"You have heard it that it was said, 'You shall love your neighbor and hate your enemy.' But I say to you, Love your enemies and pray for those who persecute you, so that you may be children of your Father in Heaven; for he makes the sun rise on the evil and the good, and sends rain on the righteous and the unrighteous." -- Matthew 5:43-45


:lol: :lmao:



you just keep busting me up, panda.

i think i'm more amused by the responses that don't understand what you're doing than i am by your barbs, though.

though, they are pretty good.

:lol: :lmao:


I understand that pandabear isn't actually a conservative or a Christian, but is just trying to act as a caricature.



pandabear
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16 Jun 2010, 8:48 am

What? I'm MUCH more conservative than you, and ergo a better Christian to boot.



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16 Jun 2010, 9:00 am

Let's look at some quotes from another big-time liberal, Thomas Jefferson:

Quote:
The natural course of the human mind is certainly from credulity to skepticism.
-- Thomas Jefferson, letter to Dr. Caspar Wistar (June 21, 1807), quoted from Encarta Book of Quotations (1999)

Fix reason firmly in her seat, and call to her tribunal every fact, every opinion. Question with boldness even the existence of a god; because, if there be one, he must approve the homage of reason rather than of blind-folded fear. Do not be frightened from this inquiry by any fear of its consequences.... If it end in a belief that there is no god, you will find incitements to virtue in the comfort and pleasantness you feel in its exercise and in the love of others it will procure for you.
-- Thomas Jefferson, to Peter Carr, 10 August 1787. (capitalization of the word god is retained per original)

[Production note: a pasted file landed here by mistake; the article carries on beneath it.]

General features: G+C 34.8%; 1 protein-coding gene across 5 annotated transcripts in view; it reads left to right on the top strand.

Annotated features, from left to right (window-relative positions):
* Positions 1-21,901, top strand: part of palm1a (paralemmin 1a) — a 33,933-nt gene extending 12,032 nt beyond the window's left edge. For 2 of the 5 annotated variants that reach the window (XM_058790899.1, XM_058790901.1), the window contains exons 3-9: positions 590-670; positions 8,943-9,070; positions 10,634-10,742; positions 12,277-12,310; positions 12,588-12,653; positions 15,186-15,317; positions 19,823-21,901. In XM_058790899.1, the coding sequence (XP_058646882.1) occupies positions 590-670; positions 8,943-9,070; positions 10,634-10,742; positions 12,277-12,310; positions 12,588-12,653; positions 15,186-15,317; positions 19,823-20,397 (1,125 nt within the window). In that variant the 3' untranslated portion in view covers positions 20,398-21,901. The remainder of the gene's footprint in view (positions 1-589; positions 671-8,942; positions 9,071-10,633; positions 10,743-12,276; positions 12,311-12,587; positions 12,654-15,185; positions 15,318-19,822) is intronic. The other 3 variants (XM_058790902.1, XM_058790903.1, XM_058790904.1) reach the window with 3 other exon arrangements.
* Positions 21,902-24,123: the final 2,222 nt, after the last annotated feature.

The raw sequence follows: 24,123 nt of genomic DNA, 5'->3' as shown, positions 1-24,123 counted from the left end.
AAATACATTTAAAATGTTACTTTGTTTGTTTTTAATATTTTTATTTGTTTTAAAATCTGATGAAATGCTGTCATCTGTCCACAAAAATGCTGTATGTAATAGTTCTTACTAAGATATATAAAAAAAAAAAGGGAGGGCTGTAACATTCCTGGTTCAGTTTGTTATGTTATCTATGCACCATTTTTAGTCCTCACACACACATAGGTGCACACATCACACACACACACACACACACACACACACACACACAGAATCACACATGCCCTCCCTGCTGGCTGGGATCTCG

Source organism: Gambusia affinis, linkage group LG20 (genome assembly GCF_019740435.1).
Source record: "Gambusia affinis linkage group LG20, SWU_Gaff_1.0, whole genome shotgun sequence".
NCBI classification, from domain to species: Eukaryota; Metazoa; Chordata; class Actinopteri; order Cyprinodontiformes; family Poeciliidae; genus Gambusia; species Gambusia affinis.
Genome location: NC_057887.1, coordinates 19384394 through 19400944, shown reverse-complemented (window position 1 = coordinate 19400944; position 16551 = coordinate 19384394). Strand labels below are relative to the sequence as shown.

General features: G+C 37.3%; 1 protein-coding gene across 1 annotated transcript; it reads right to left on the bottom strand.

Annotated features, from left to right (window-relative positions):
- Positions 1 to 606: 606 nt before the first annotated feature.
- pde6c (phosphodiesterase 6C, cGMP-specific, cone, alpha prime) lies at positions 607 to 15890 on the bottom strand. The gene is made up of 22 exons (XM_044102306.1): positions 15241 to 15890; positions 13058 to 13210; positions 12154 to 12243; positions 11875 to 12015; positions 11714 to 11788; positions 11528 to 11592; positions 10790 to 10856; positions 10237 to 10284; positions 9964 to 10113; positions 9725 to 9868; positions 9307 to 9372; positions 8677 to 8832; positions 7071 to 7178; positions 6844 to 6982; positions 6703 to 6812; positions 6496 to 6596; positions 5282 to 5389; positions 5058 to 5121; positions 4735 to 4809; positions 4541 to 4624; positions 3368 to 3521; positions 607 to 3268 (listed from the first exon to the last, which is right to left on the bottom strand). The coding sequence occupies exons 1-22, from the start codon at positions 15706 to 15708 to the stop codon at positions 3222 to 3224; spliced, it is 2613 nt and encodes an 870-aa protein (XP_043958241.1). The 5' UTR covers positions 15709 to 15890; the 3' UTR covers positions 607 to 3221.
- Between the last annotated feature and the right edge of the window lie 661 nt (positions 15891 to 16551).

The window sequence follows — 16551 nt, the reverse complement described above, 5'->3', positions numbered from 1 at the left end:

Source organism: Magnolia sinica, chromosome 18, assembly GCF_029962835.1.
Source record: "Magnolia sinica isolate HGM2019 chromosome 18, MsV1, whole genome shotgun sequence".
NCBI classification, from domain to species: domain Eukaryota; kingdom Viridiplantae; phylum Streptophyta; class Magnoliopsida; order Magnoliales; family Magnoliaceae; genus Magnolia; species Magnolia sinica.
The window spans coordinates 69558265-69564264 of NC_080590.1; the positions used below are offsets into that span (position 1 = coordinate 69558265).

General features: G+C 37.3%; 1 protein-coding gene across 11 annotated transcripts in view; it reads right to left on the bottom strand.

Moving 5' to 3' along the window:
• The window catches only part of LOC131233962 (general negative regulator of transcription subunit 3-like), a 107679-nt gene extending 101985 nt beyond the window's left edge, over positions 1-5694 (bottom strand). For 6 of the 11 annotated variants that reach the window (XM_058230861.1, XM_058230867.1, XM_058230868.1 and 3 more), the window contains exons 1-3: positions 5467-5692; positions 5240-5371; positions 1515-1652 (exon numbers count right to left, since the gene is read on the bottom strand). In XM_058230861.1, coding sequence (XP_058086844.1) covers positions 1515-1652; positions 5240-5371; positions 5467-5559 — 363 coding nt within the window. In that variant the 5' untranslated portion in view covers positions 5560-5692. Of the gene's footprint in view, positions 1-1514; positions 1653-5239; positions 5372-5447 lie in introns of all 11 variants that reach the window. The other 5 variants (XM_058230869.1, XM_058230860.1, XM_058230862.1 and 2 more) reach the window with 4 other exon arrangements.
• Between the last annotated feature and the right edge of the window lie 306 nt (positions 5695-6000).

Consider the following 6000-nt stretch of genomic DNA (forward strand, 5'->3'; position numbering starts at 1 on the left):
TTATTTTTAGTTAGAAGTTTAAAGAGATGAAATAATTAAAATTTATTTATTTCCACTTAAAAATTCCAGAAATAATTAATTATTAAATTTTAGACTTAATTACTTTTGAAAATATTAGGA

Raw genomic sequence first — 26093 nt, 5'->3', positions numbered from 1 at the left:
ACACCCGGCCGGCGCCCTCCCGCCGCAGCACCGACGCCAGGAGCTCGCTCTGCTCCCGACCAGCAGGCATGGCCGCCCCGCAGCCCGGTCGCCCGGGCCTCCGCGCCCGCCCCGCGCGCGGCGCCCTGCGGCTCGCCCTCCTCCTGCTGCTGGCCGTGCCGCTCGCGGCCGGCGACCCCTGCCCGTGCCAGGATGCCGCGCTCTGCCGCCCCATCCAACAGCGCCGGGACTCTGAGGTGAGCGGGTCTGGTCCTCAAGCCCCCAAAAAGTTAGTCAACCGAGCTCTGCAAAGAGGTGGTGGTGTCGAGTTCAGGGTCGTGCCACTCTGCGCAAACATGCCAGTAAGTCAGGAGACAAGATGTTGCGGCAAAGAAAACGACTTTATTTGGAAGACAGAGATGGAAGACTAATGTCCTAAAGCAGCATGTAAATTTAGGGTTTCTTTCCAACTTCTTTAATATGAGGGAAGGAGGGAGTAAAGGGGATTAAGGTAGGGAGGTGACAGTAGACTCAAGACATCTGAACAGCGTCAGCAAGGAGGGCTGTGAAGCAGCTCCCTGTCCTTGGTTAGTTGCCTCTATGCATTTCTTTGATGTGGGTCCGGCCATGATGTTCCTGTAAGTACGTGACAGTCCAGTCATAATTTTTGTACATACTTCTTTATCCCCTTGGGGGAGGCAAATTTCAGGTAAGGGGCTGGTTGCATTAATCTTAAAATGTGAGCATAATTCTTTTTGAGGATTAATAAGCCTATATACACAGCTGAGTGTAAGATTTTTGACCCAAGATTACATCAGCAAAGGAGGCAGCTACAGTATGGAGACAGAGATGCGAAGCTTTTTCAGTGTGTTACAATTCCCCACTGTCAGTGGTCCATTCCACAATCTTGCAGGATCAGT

It is an insult to our citizens to question whether they are rational beings or not, and blasphemy against religion to suppose it cannot stand the test of truth and reason.
-- Thomas Jefferson, letter to N G Dufief, April 19, 1814 (see Positive Atheism's Historical section)

They have made the happy discovery, that the way to silence religious disputes, is to take no notice of them.
-- Thomas Jefferson, Notes on the State of Virginia, 1781-82 (see Positive Atheism's Historical section)

Nothing but free argument, raillery and even ridicule will preserve the purity of religion.
-- Thomas Jefferson, letter to Dr. Benjamin Rush. 21 April 1803, quoted from Roche, OIA, ed. The Jeffersonian Bible (1964) p. 348

I may grow rich by an art I am compelled to follow; I may recover health by medicines I am compelled to take against my own judgment; but I cannot be saved by a worship I disbelieve and abhor.
-- Thomas Jefferson, notes for a speech, ca. 1776, quoted from Gorton Carruth and Eugene Ehrlich, The Harper Book of American Quotations (1988)

Our particular principles of religion are a subject of accountability to our God alone.
-- Thomas Jefferson, Letter to Miles King, 26 September 1814, quoted from Roche, OIA, ed. The Jeffersonian Bible (1964) p. 328

I am anxious to see the doctrine of one god commenced in our state. But the population of my neighborhood is too slender, and is too much divided into other sects to maintain any one preacher well. I must therefore be contented to be an Unitarian by myself, although I know there are many around me who would become so, if once they could hear the questions fairly stated.
-- Thomas Jefferson, letter to Dr. Benjamin Waterhouse, January 8, 1825

I trust there is not a young man now living in the United States who will not die a Unitarian.
-- Thomas Jefferson, letter to Waterhouse, June 26, 1822

If we did a good act merely from the love of God and a belief that it is pleasing to Him, whence arises the morality of the Atheist? It is idle to say, as some do, that no such thing exists. We have the same evidence of the fact as of most of those we act on, to wit: their own affirmations, and their reasonings in support of them. I have observed, indeed, generally, that while in Protestant countries the defections from the Platonic Christianity of the priests is to Deism, in Catholic countries they are to Atheism. Diderot, D'Alembert, D'Holbach, Condorcet, are known to have been among the most virtuous of men. Their virtue, then, must have had some other foundation than love of God.
-- Thomas Jefferson, letter to Thomas Law, June 13, 1814, using the term atheist to mean one who lacks a god belief, not one who is without morals, as was a common use of the term in Jefferson's day

The Christian priesthood, finding the doctrines of Christ leveled to every understanding, and too plain to need explanation, saw, in the mysticism of Plato, materials with which they might build up an artificial system which might, from it’s indistinctness, admit everlasting controversy, give employment for their order, and introduce it to profit, power and pre-eminence.